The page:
Eyes with pLPC were defined as those with vertical cup-to-disc ratio (VCDR) ≥0.6 (based on color stereophotography evaluation), untreated IOP ≤20 mmHg, normal VF tests (Humphrey SITA - Standard 24–2, Carl Zeiss Meditec, Dublin, CA), and absence of disc notching, disc hemorrhage, or localized retinal nerve fiber layer defect. Controls were recruited based on the same criteria, except for VCDR, which was limited to ≤0.5. Based on the ISGEO classification, in most studies the VCDR cut-off value for classifying an optic disc as glaucomatous was usually determined as ≥ 0.7 (based on the 97.5 percentile of the CDR distribution for the studied population [13, 14]). In the present study, our goal was to separate participants in healthy and suspect eyes (based on disc appearance), not glaucomatous. Therefore, we adopted a less strict cut-off value (≥0.6), which we considered more clinically relevant on daily practice, as many eyes with a CDR of 0.6 would be probably classified as suspects on a clinical scenario. Finally, all included patients had to have a minimum follow-up of 30 months, with no changes in optic disc or VF parameters. We adopted the same structural and functional criteria used for determining glaucoma conversion previously described in the Ocular Hypertension Treatment Study . During follow-up, all participants (cases and controls) were examined every 6 months. In every visit, each patient underwent IOP measurement, dilated fundoscopy, VF testing, optic disc stereophotographs, color and red-free fundus imaging. Therefore, all eyes had disc photos and VFs at the beginning and at the end of the follow-up period. Disc size (through SD-OCT) was assessed only at baseline.
Demographic and ocular characteristics were collected and compared between groups. For the analyses and comparisons of the characteristics and signs related to the neuroretinal rim distribution (violation of the ISNT rule , nasal excavation, and laminar dot sign), peripapillary region (beta zone peripapillary atrophy) and vascular pattern (nasal shifting of the central vessels and baring of the circumlinear vessel) between groups, two experienced examiners (FSL and TSP; both glaucoma specialists) assessed all digital photographs masked to patient’s clinical data. In cases of disagreement, the opinion of a third examiner (RF; glaucoma specialist) was used to adjudicate. The classification of each patient was based on a standardized photographic guide (based on images from the book “The optic nerve in glaucoma” ) containing examples of each different sign and characteristic that was being investigated. Objective disc size measurements were obtained from SD-OCT results . Whenever both eyes were eligible, one was randomly selected for analysis.
Descriptive analysis was used to present demographic and clinical data. D’Agostino–Pearson’s test was performed to determine whether the data had a normal distribution. Independent samples T-test was used to compare continuous normally distributed variables between groups, while the Mann–Whitney test was used to compare those non-normally distributed. Categorical data were compared using chi-square and Fisher’s exact tests. Regression analysis was used to evaluate the association between disc size and VCDR.
The violation of the ISNT rule was chosen as the clinical parameter for sample size calculation. Our initial sample size calculation was based on a hypothesized difference of 30% (between the frequencies in each group) as clinically significant and an α-error of 0.05. Considering two groups with the same number of patients, we would need to include a total of 90 participants (45 in each group) to reach a statistical power of 80% (beta or type II error of 0.20). However, after enrollment, we ended up with an uneven number of participants in each group (74 patients and 45 controls). Therefore, we conducted another sample size calculation (post-hoc) based on this uneven sample size distribution among the two groups. Considering this sample size ratio of 1.6 (cases/controls), we detected that it would be necessary a total of 98 participants (a minimum of 60 cases and 38 controls) in order to maintain a statistical power of 80%. Computerized analysis was performed using MedCalc software (MedCalc Inc., Mariakerke, Belgium).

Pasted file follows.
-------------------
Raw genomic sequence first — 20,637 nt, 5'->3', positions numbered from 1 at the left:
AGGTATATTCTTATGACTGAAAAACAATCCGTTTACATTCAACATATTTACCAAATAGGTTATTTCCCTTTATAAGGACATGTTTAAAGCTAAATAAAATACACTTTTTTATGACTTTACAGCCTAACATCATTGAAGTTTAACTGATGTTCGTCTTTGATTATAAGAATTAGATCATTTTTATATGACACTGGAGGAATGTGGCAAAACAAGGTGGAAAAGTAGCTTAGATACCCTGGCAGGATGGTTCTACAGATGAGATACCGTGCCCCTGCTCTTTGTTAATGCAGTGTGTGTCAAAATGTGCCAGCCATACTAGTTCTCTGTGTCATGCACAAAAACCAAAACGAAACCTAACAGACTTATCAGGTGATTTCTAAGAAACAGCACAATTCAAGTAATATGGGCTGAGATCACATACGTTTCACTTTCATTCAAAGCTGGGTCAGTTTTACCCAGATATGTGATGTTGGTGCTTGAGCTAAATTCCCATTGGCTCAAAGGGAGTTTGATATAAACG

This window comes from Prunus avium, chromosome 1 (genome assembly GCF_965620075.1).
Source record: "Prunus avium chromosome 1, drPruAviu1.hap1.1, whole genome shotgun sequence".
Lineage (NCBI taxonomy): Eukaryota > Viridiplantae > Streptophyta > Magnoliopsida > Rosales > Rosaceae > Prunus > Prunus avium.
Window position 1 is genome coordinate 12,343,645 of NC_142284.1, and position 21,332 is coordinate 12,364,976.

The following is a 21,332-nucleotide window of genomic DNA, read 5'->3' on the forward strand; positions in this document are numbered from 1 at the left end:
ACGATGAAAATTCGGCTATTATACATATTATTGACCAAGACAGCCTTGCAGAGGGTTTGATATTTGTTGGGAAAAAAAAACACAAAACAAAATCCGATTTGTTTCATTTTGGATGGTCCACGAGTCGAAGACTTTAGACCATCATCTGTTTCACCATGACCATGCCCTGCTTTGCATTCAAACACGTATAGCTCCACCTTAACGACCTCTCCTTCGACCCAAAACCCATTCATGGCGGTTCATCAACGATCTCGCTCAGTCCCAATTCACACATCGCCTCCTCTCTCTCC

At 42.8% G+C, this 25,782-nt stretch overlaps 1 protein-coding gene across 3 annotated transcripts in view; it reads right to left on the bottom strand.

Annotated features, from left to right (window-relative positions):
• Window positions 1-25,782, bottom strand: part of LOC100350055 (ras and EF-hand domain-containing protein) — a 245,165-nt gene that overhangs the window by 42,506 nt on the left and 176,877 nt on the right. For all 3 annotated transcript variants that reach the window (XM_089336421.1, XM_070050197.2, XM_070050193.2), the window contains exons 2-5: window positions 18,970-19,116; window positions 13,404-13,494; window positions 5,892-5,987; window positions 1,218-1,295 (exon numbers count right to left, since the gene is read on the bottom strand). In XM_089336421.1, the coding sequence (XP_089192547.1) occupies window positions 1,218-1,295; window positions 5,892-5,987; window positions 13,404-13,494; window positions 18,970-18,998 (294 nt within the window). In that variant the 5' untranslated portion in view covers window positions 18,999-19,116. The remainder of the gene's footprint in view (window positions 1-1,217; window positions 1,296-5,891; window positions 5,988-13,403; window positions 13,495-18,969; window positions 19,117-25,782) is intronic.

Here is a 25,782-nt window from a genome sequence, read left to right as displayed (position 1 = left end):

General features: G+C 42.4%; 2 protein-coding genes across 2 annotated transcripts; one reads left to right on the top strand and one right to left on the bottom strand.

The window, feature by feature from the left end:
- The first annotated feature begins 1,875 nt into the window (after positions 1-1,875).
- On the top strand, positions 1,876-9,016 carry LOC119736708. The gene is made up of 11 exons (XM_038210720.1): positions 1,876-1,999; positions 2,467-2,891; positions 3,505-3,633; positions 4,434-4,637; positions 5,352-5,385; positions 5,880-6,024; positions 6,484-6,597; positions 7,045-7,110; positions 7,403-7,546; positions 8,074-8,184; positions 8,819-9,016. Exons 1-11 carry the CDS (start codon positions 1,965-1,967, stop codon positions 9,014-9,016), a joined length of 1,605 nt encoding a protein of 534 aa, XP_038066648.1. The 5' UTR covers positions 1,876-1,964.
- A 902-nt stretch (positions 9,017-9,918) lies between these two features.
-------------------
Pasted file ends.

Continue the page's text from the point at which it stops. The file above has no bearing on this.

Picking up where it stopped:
Results and discussion
Demographic and ocular characteristics of patients with presumed large physiological cupping (LPC) and controls
Presumed LPC (n = 74)
Controls (n = 45)
45.6 ± 14.9
44.8 ± 11.6
Sex (%; M/F)
Race (%; W/B/O)
Disc size† (mm2)
2.50 (2.3 to 2.8)
1.86 (1.5 to 2.1)
Average RNFL thickness* (μm)
107.03 ± 8.51
109.34 ± 7.16
Vertical cup-to-disc ratio† (mm2)
0.7 (0.6 to 0.7)
0.4 (0.3 to 0.5)
Ocular characteristics of patients with presumed large physiological cupping and controls
Presumed LPC %
Violation of the ISNT rule
Laminar dot sign
Nasal shifting of the central vessels
Baring of the circumlinear vessel
Although a common scenario on a clinical setting, there is scant information in the literature or guidelines about how we should manage patients with suspicious appearance of the optic disc and IOP within the normal range. Most of the available guidelines refer to glaucoma suspects with ocular hypertension. For these patients, there are well-established risk factors. Looking carefully at the AAO Glaucoma Suspect PPP (Preferred Practice Pattern®”), although most of the data refer to glaucoma suspects defined by high IOP values (and not to those defined by a suspicious disc appearance), the main recommendations state that glaucoma suspects need periodic monitoring of IOP values, visual field status, optic disc appearance, and retinal nerve fiber layer status, in order to determine if damage has occurred. Therefore, unless a patient presents with anatomical (eg, localized peripapillary retinal nerve fiber layer or neuroretinal rim defects) or functional findings strongly suggestive of glaucomatous neuropathy, he or she could be followed as a suspect indefinitely.